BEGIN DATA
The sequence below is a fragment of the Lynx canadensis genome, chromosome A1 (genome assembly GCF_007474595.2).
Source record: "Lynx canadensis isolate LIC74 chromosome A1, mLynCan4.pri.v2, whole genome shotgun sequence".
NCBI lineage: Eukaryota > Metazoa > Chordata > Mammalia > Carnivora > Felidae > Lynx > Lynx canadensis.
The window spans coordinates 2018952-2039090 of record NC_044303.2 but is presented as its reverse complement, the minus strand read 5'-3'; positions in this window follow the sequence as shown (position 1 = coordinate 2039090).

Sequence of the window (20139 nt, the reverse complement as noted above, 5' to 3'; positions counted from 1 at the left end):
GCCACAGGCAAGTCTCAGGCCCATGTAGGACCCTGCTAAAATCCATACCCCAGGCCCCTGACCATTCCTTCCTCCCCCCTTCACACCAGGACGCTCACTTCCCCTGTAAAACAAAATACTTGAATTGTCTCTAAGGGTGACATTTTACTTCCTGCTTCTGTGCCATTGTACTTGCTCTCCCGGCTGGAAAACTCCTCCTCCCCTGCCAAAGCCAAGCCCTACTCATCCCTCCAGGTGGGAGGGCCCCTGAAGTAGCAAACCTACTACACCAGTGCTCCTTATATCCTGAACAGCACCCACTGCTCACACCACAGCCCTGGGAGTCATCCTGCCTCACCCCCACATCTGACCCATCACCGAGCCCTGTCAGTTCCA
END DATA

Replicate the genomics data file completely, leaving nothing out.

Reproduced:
The sequence below is a fragment of the Lynx canadensis genome, chromosome A1 (genome assembly GCF_007474595.2).
Source record: "Lynx canadensis isolate LIC74 chromosome A1, mLynCan4.pri.v2, whole genome shotgun sequence".
NCBI lineage: Eukaryota > Metazoa > Chordata > Mammalia > Carnivora > Felidae > Lynx > Lynx canadensis.
The window spans coordinates 2018952-2039090 of record NC_044303.2 but is presented as its reverse complement, the minus strand read 5'-3'; positions in this window follow the sequence as shown (position 1 = coordinate 2039090).

Sequence of the window (20139 nt, the reverse complement as noted above, 5' to 3'; positions counted from 1 at the left end):
GCCACAGGCAAGTCTCAGGCCCATGTAGGACCCTGCTAAAATCCATACCCCAGGCCCCTGACCATTCCTTCCTCCCCCCTTCACACCAGGACGCTCACTTCCCCTGTAAAACAAAATACTTGAATTGTCTCTAAGGGTGACATTTTACTTCCTGCTTCTGTGCCATTGTACTTGCTCTCCCGGCTGGAAAACTCCTCCTCCCCTGCCAAAGCCAAGCCCTACTCATCCCTCCAGGTGGGAGGGCCCCTGAAGTAGCAAACCTACTACACCAGTGCTCCTTATATCCTGAACAGCACCCACTGCTCACACCACAGCCCTGGGAGTCATCCTGCCTCACCCCCACATCTGACCCATCACCGAGCCCTGTCAGTTCCA